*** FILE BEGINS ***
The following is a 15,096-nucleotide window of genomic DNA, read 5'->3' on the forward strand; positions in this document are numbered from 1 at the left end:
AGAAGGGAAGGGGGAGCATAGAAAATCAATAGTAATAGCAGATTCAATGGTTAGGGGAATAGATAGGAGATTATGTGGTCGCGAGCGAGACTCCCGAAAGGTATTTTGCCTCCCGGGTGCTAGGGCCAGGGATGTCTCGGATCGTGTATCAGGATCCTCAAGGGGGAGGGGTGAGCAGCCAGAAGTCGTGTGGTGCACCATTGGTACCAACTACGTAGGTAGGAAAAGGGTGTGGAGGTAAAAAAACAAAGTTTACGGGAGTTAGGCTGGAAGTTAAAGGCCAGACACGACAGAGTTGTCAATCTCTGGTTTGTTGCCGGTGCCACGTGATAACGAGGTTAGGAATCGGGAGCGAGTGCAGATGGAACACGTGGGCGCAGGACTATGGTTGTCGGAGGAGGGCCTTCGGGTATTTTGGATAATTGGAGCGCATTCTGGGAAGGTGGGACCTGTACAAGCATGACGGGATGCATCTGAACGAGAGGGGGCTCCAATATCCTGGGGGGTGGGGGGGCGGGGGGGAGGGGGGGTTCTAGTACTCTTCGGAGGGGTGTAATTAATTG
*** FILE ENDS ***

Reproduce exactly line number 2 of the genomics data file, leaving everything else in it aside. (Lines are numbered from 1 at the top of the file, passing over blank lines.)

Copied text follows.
AGAAGGGAAGGGGGAGCATAGAAAATCAATAGTAATAGCAGATTCAATGGTTAGGGGAATAGATAGGAGATTATGTGGTCGCGAGCGAGACTCCCGAAAGGTATTTTGCCTCCCGGGTGCTAGGGCCAGGGATGTCTCGGATCGTGTATCAGGATCCTCAAGGGGGAGGGGTGAGCAGCCAGAAGTCGTGTGGTGCACCATTGGTACCAACTACGTAGGTAGGAAAAGGGTGTGGAGGTAAAAAAACAAAGTTTACGGGAGTTAGGCTGGAAGTTAAAGGCCAGACACGACAGAGTTGTCAATCTCTGGTTTGTTGCCGGTGCCACGTGATAACGAGGTTAGGAATCGGGAGCGAGTGCAGATGGAACACGTGGGCGCAGGACTATGGTTGTCGGAGGAGGGCCTTCGGGTATTTTGGATAATTGGAGCGCATTCTGGGAAGGTGGGACCTGTACAAGCATGACGGGATGCATCTGAACGAGAGGGGGCTCCAATATCCTGGGGGGTGGGGGGGCGGGGGGGAGGGGGGGTTCTAGTACTCTTCGGAGGGGTGTAATTAATTG